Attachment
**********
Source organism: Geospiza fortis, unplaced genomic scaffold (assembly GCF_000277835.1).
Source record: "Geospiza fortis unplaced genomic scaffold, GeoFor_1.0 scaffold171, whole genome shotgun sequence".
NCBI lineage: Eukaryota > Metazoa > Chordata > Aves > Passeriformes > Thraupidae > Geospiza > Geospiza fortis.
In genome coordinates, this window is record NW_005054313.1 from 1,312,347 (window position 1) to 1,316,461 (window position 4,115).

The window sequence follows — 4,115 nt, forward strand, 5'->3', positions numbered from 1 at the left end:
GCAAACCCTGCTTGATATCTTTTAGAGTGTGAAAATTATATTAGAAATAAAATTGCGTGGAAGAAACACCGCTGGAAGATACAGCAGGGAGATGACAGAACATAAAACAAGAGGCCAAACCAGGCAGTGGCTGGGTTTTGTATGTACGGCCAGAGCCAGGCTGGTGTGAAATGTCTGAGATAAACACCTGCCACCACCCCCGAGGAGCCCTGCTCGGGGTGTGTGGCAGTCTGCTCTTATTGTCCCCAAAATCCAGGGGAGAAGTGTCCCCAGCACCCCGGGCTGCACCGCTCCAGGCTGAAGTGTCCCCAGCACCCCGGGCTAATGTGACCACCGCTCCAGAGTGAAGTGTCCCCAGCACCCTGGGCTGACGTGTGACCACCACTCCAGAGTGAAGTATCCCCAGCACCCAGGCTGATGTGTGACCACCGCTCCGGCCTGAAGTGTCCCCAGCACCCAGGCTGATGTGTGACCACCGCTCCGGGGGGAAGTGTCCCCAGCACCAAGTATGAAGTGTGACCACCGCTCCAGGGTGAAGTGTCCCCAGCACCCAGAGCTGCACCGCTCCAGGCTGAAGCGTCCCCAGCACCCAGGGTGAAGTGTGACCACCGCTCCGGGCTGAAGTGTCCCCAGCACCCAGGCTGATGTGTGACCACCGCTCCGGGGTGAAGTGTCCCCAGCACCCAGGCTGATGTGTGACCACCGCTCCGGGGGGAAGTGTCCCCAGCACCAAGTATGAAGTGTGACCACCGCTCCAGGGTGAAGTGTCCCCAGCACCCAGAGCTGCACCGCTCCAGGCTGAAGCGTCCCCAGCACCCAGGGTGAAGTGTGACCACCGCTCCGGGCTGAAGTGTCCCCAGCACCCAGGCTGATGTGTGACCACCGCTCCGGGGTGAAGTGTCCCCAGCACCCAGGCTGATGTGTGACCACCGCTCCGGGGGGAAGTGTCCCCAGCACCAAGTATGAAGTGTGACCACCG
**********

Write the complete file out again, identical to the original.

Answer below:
Source organism: Geospiza fortis, unplaced genomic scaffold (assembly GCF_000277835.1).
Source record: "Geospiza fortis unplaced genomic scaffold, GeoFor_1.0 scaffold171, whole genome shotgun sequence".
NCBI lineage: Eukaryota > Metazoa > Chordata > Aves > Passeriformes > Thraupidae > Geospiza > Geospiza fortis.
In genome coordinates, this window is record NW_005054313.1 from 1,312,347 (window position 1) to 1,316,461 (window position 4,115).

The window sequence follows — 4,115 nt, forward strand, 5'->3', positions numbered from 1 at the left end:
GCAAACCCTGCTTGATATCTTTTAGAGTGTGAAAATTATATTAGAAATAAAATTGCGTGGAAGAAACACCGCTGGAAGATACAGCAGGGAGATGACAGAACATAAAACAAGAGGCCAAACCAGGCAGTGGCTGGGTTTTGTATGTACGGCCAGAGCCAGGCTGGTGTGAAATGTCTGAGATAAACACCTGCCACCACCCCCGAGGAGCCCTGCTCGGGGTGTGTGGCAGTCTGCTCTTATTGTCCCCAAAATCCAGGGGAGAAGTGTCCCCAGCACCCCGGGCTGCACCGCTCCAGGCTGAAGTGTCCCCAGCACCCCGGGCTAATGTGACCACCGCTCCAGAGTGAAGTGTCCCCAGCACCCTGGGCTGACGTGTGACCACCACTCCAGAGTGAAGTATCCCCAGCACCCAGGCTGATGTGTGACCACCGCTCCGGCCTGAAGTGTCCCCAGCACCCAGGCTGATGTGTGACCACCGCTCCGGGGGGAAGTGTCCCCAGCACCAAGTATGAAGTGTGACCACCGCTCCAGGGTGAAGTGTCCCCAGCACCCAGAGCTGCACCGCTCCAGGCTGAAGCGTCCCCAGCACCCAGGGTGAAGTGTGACCACCGCTCCGGGCTGAAGTGTCCCCAGCACCCAGGCTGATGTGTGACCACCGCTCCGGGGTGAAGTGTCCCCAGCACCCAGGCTGATGTGTGACCACCGCTCCGGGGGGAAGTGTCCCCAGCACCAAGTATGAAGTGTGACCACCGCTCCAGGGTGAAGTGTCCCCAGCACCCAGAGCTGCACCGCTCCAGGCTGAAGCGTCCCCAGCACCCAGGGTGAAGTGTGACCACCGCTCCGGGCTGAAGTGTCCCCAGCACCCAGGCTGATGTGTGACCACCGCTCCGGGGTGAAGTGTCCCCAGCACCCAGGCTGATGTGTGACCACCGCTCCGGGGGGAAGTGTCCCCAGCACCAAGTATGAAGTGTGACCACCG